Liquidity analysis of a company [Part 1]
By “financial analysis” of a company, it is meant the analysis of the economic & financial behaviors of a company through the study of financial statements. Financial analysis is usually done by ratio analysis and the pillars on which ratio analysis is based are basically five:
– Solvency (ability of a company to pay back its debts in the medium to long term)
– Profitability (ability of a company to pay off adequately for the capital invested)
– Liquidity (ability of a company to pay back its debts in the short term)
– Interest expense coverage (capacity of one business to meet its financial expenses with the margins created especially by the main operations)
– Durability (ability of an entity to endure over time thanks to its adaptability and flexibility).
Although “Solvency” still constitutes the main element of the analysis of one company (and then assigning a rating), the recent financial crisis and the credit crunch, have increased the importance of “Liquidity” and its weight in the analysis .
What does evaluating the liquidity of a company mean? The methods proposed in the literature are many but the most recommended one is to compare current assets with current liabilities. What does this mean? Simple: to check one company’s ability to meet its short term financial obligations (suppliers, short-term loans, etc..) thanks to already available liquidity or that will occur in the short term through the collection of the receivables and the sales of the inventories.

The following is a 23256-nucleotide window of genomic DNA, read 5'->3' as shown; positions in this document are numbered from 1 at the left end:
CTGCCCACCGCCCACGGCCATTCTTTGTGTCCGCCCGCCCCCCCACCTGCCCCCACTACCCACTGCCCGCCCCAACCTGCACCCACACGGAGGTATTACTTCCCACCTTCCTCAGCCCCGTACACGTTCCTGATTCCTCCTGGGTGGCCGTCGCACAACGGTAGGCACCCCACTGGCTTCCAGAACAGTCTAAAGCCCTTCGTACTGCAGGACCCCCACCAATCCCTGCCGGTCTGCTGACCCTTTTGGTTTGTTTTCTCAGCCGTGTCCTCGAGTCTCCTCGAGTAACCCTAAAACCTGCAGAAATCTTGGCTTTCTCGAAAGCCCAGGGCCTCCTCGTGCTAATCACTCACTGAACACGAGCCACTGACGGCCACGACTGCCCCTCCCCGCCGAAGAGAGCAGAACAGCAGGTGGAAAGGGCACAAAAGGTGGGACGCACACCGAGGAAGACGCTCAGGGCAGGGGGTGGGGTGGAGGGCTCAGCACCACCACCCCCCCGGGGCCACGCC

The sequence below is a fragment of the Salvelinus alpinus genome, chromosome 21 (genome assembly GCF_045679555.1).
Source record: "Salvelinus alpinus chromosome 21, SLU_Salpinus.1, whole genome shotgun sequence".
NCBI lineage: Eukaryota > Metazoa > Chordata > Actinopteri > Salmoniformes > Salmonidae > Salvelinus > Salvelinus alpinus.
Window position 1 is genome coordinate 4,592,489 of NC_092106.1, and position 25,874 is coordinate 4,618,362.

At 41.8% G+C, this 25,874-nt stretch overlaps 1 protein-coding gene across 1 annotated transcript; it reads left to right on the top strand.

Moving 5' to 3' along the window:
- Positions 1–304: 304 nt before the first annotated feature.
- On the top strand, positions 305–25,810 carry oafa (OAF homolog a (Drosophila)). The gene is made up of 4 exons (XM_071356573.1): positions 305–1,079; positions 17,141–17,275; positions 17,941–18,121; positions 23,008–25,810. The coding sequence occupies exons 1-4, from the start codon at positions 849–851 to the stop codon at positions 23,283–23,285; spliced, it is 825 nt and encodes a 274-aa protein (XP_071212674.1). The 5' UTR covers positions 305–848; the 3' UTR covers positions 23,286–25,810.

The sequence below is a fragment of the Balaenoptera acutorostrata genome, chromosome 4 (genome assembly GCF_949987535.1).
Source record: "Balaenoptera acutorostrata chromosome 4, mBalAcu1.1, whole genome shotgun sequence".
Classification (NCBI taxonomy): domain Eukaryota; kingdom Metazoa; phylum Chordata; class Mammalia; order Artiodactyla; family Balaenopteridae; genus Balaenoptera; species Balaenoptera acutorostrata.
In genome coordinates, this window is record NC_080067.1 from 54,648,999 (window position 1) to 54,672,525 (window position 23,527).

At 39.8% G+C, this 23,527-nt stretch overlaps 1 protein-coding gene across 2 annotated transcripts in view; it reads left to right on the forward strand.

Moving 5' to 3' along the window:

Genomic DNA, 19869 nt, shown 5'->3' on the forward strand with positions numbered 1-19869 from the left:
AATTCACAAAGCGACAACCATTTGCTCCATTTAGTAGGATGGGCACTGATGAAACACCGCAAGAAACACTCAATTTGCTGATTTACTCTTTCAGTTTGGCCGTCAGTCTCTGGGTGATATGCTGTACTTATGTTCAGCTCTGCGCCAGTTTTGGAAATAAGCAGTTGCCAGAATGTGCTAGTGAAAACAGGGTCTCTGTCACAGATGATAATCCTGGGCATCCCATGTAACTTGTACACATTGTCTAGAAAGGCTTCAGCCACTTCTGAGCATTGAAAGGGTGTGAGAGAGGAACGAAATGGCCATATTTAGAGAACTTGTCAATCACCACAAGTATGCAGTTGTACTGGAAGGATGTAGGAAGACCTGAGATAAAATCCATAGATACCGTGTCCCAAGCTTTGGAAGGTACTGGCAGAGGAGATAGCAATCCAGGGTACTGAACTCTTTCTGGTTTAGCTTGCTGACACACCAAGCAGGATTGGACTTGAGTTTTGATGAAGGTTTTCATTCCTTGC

Ok, words have been nice so far; but how can we calculate the liquidity? Usually we use two indicators:
– Current ratio = (Current assets) / (Current liabilities)
– Quick ratio = (Current assets – Inventories) / (Current liabilities)
Basically, we are talking about comparing green part with red part of the following graph:
The literature usually suggests considered optimal values for the two indices and these are:
– Current ratio : it must be within the range 1.5 – 2.5;
– Quick ratio : must be greater than 1 but less than 2 .
In fact these values ( however they are good ) are only indicative as they depend heavily on the sector in which the company operates .
In the next part (Part 2) find out why the study of Current and Quick Ratios is not enough to understand whether a company is liquid.